COLUMBUS, Ga. (AP) -- The controversy over Rep. Sanford Bishop's decision to award charity scholarships to his relatives has expanded as four more students tied to the south Georgia Democrat and his wife have acknowledged receiving them, as well.
Bishop earlier this month repaid the Congressional Black Caucus Foundation $6,350 to cover the cost of scholarships that he provided to his stepdaughter and niece. The nonprofit foundation receives funding from corporate sponsors to help fund the education of needy students.
Now the circle of people known to have received scholarships and have connections to the Bishops is growing, raising fresh criticism from a government watchdog group and questions from charity officials. Public documents and interviews show that two scholarships went to the children of individuals who were employed by Bishop's wife, while two more went to persons with connections to the congressman's office.
"Those scholarships were intended to go to smart, needy kids," said Melanie Sloan, executive director of Citizens for Responsibility and Ethics in Washington. "It wasn't supposed to be a matter of cronyism."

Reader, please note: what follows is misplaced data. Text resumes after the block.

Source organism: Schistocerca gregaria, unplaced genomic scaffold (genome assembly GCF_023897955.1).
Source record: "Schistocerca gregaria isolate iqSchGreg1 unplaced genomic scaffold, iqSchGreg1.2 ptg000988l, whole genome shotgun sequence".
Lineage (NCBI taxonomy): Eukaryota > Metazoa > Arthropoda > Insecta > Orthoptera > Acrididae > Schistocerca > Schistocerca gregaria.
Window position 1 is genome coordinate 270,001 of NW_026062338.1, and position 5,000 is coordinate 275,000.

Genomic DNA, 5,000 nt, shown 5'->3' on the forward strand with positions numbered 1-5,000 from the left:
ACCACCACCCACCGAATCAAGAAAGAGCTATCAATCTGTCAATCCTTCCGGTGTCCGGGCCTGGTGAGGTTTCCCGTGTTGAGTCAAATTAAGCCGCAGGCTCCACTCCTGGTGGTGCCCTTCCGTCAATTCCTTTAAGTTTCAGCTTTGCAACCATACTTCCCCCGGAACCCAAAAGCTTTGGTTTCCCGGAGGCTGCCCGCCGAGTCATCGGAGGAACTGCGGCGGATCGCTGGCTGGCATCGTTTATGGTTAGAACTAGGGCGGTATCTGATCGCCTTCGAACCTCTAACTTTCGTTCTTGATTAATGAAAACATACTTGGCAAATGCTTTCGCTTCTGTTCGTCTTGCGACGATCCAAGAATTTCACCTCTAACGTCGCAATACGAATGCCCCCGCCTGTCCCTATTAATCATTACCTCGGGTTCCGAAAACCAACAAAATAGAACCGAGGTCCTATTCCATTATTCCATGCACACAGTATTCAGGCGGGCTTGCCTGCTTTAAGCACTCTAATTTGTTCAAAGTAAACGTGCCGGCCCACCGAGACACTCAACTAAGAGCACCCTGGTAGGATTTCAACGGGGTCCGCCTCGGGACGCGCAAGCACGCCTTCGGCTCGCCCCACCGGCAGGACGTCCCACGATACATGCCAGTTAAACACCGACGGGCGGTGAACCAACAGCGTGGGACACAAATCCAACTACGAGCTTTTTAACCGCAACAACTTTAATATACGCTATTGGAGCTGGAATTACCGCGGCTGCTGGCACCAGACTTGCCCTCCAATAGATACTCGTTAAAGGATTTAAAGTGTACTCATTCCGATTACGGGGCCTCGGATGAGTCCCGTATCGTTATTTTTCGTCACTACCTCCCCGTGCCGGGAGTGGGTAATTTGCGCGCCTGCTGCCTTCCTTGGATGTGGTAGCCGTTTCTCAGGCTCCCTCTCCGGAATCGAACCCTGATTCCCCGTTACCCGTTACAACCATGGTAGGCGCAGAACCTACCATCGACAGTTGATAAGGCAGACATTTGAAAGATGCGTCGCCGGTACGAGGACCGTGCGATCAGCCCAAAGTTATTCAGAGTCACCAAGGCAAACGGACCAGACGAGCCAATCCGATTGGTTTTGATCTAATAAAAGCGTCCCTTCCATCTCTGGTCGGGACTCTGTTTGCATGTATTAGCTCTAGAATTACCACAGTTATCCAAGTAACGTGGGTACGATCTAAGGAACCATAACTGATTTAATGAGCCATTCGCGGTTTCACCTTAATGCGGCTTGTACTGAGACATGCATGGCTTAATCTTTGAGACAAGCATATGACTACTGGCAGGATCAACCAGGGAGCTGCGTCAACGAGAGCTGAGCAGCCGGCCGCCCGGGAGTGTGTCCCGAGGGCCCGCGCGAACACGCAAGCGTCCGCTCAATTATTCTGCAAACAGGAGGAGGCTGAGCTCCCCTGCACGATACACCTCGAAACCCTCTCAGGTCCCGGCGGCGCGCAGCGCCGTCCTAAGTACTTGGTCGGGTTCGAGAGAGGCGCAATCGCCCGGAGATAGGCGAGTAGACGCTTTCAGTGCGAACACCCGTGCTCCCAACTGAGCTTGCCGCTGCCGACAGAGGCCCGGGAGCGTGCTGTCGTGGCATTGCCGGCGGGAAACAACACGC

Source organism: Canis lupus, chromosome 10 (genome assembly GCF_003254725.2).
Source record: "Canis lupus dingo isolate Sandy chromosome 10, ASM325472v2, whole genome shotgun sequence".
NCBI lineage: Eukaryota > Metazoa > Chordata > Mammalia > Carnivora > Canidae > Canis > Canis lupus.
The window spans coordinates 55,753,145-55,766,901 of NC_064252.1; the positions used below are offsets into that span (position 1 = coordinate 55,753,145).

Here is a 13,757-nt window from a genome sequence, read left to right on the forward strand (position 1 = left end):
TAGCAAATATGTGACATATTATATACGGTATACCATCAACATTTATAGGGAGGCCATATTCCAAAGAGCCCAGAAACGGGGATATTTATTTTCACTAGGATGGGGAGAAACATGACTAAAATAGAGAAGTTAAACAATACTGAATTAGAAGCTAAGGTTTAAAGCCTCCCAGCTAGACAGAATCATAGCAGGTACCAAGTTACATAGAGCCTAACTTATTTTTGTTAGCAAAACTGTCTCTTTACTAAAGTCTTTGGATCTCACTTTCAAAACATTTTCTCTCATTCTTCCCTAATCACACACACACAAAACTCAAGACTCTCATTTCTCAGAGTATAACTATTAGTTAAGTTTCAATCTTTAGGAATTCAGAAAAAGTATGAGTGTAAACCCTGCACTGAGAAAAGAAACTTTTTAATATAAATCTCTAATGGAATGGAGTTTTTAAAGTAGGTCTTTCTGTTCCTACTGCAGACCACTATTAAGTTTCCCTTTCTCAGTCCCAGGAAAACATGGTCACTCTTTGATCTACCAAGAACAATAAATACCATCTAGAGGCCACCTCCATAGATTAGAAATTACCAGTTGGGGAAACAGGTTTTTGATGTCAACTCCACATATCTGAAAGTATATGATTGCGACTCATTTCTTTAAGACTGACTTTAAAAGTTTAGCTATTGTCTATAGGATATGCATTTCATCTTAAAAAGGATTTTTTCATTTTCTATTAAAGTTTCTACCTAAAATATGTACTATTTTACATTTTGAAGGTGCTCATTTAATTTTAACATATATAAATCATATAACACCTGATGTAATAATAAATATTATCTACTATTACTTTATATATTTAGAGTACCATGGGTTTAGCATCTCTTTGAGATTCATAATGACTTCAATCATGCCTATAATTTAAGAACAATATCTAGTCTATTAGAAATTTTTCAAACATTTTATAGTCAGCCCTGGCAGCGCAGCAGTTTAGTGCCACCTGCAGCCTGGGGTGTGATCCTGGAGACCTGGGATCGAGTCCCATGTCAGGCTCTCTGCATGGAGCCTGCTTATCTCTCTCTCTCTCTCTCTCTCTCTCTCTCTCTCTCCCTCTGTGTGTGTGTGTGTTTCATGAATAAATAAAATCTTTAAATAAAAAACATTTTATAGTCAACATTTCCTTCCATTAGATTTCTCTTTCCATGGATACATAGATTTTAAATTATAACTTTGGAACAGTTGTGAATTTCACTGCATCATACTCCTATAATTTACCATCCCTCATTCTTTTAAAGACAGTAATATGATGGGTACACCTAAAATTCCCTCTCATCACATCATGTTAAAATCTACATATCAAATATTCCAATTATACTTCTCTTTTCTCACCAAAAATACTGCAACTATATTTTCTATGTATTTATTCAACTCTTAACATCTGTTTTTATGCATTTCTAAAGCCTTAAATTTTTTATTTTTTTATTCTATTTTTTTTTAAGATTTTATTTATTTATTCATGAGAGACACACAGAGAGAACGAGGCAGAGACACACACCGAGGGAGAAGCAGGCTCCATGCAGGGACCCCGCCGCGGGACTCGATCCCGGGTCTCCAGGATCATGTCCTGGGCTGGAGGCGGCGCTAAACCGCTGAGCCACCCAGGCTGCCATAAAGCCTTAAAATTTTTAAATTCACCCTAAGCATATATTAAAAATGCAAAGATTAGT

Bishop, who is running for re-election against Republican Mike Keown, has refused to discuss his or his wife's relationships with the scholarship recipients, except to say the awards met rules set by the CBC Foundation.
"There's no reason to go into this, so we're not going to do it," Bishop spokesman Tim Turner said.
The foundation, a nonprofit that supports the work of the CBC through policy seminars and other activities, did not explicitly bar scholarships from going to relatives of lawmakers, foundation board members and staff until 2008. But an attorney for the foundation, Amy Goldson, said it's long been understood that scholarships shouldn't be directed to relatives.
"Would they be happy to admit in public that we're raising this money because we want to give this to our relatives?" asked Goldson. "Nope, this is to help deserving young students who otherwise wouldn't have the opportunity."
The foundation began an internal audit of its scholarship program this summer after U.S. Rep. Eddie Bernice Johnson of Texas admitted that she steered scholarships to her relatives and a staffer's children.
In Bishop's case, scholarships went to people who worked for his wife, Columbus Municipal Court Clerk Vivian Creighton Bishop, who chaired a committee of lawmaker spouses who raised money for the scholarship program from 2003 to 2005.
Besides assisting his two relatives, Rep. Bishop earlier acknowledged that one scholarship went to Sherletha Thomas, who once worked for his wife and is now married to a staffer of the congressman's.
Others related to those with ties to Rep. Bishop recently said they received scholarships during the years 2001 to 2003.